Crop Disaster Program Checklist Makes Sign-up Process Easier

Friday,June 20, 2003                               ByShawn Wade

      Making the process aseasy as possible is the goal of Texas Farm Service Agency personnel responsiblefor carrying out provisions of the 2001-2002 Crop Disaster Program.

      For producers, the bestadvice is to enter the process with the best data they can gather plus a littlepatience and understanding for the folks that are trying to get the programdelivered.

      One of the hardestparts of the puzzle to put together is the tremendous amount of data requiredfrom both FSA and the producer.

      While FSA offices willhave access to a full range of data on the 2001 and 2002 crops from sourcessuch as the Risk Management Agency and regional cooperatives, there are stilldata gaps that can cause consternation and extra work unless steps are taken tohead off potential problems.

      One of the best waysfor producers to avoid problems is to do your homework beforehand. Pullingtogether copies of the type of information needed for the sign-up will providea quick double-check of the data FSA receives via other entities, and can alsobe used to fill in the missing pieces that could hold-up the process.

      Taking the followingsteps should make everything move a little quicker.

1.  Identify specific production units thatmeet the minimum eligibility requirement of having a 35% or greater yield loss.

      Due to the large numberof applications that are expected, it will be difficult for FSA personnel torun data on every single unit to determine basic eligibility for the Crop Lossportion of the Disaster program. Knowing which units to apply for beforehand isthe best way to keep the process from getting side-tracked.

      A separate Quality Lossprogram is available on a bale by bale basis for producers who incurredquality, but not yield, losses in 2001 and 2002. Producers wanting to apply forthe quality loss portion of the program should provide a complete bale by balelisting of their production, preferably in an acceptable electronic format(county FSA offices will be the best source of information on what formats theycan handle) so that each bale can be assigned an appropriate quality losslevel.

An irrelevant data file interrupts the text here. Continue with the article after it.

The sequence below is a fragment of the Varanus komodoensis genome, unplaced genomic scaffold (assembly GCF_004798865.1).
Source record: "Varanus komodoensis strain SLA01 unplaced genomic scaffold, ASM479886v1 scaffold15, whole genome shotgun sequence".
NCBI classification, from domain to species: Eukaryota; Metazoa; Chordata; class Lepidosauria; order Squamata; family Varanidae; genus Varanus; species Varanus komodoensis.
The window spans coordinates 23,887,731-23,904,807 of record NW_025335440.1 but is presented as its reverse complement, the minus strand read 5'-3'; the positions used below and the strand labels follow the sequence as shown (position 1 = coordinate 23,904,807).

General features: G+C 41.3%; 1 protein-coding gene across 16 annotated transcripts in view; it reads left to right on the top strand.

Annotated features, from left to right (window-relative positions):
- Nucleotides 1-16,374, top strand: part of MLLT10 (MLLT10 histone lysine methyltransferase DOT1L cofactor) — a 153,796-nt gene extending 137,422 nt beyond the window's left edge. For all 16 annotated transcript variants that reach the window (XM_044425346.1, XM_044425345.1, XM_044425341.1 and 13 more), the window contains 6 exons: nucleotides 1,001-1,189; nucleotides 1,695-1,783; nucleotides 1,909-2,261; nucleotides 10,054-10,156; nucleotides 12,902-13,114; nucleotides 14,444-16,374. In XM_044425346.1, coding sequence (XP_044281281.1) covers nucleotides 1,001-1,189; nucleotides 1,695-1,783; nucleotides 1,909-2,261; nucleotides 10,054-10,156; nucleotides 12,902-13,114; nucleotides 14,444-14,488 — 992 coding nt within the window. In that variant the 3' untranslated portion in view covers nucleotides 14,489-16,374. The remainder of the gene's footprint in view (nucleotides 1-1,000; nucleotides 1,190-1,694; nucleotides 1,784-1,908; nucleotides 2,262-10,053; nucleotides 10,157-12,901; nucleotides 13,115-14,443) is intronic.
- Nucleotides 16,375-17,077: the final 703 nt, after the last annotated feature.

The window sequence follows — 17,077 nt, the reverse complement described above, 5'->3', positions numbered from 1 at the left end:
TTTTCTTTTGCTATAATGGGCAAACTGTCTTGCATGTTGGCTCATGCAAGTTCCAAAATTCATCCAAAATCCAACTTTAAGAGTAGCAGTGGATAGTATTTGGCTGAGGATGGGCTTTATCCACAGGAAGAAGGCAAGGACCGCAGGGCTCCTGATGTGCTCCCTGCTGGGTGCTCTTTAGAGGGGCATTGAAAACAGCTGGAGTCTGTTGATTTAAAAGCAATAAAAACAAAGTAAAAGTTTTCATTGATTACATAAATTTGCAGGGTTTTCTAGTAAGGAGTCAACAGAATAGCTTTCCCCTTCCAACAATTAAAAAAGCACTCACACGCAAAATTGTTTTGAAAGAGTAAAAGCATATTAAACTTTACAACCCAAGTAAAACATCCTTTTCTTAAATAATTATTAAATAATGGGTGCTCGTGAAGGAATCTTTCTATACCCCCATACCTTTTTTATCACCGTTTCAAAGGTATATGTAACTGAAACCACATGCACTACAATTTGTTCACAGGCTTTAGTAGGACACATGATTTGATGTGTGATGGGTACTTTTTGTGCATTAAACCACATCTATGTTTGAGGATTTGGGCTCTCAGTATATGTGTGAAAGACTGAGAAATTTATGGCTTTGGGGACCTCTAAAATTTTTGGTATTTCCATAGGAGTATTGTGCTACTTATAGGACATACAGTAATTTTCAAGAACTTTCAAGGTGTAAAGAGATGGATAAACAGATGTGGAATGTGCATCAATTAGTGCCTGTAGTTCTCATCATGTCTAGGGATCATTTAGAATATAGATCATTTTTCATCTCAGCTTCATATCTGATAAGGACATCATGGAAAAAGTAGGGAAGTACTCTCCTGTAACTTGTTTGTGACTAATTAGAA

2.  Identify the appropriate FSA Farm Numberfor each qualifying unit.

      One of the most timeintensive areas of the sign-up process is making sure each unit qualifying fordisaster assistance is associated with an appropriate FSA Farm Serial Number.By providing a Summary of Insurance Coverage sheet or by marking down whichcrop insurance unit goes with which FSA Farm Serial Number will keep theprocess going smoothly and ensure that each unit is matched with the correctFSN.

3.  A recap sheet with the average quality ofthe bales produced on the unit and a listing of each baleÕs loan value.

      One of the provisionsof the new bill that can increase disaster benefit payments is the ability tolook at quality losses in two different ways. The first is to compare theoverall quality of any cotton produced on a disaster unit against the Countyaverage quality to compute a yield factor. This factor can increase theeligible payment pounds for the unit. The second is a bale by bale Quality LossProgram that will require a complete listing of all bales produced and theaverage loan value for each bale.

      One other importantpiece of information to remember about the new program is that anyone receivingbenefits will be required to carry Federal Crop Insurance in both 2004 and2005. CDP Participants who fail to fail to comply with this provision could haveto refund the full amount of CDP assistance they received plus interest. Thatmakes it especially important that operators with a Power of Attorney thatsign-up their landlord for CDP assistance make sure they know about theinsurance requirement.


2003 NCC Leadership Program

      Applications will be taken untilJuly 1 for U.S. cotton industry members seeking selection to the 2003-04 CottonLeadership Class.

      The 10-member leadership class iscomprised of four producers and one participant from each of the other sixindustry segments. The 2003-04 class is to be chosen in July and anyoneinterested in applying can visit the Cotton Leadership ProgramÕs new web siteat to review the program curriculum, eligibility requirementsand download an application. After July 1, industry members can submitapplications for the 2004-05 class

      The NCCÕs Cotton Leadership Programseeks to identify potential industry leaders and provide them developmentaltraining through this class. During five sessions of activity across the CottonBelt, participants visit with industry leaders and observe production,processing and research. They meet with lawmakers and government agencyrepresentatives during a visit to Washington, DC, and attend the NCCÕs annualmeeting and its mid-year board of directors meeting.

      The program, now in its 20th year,is supported by a grant to The Cotton Foundation from DuPont Crop Protectionand is the FoundationÕs longest running special project.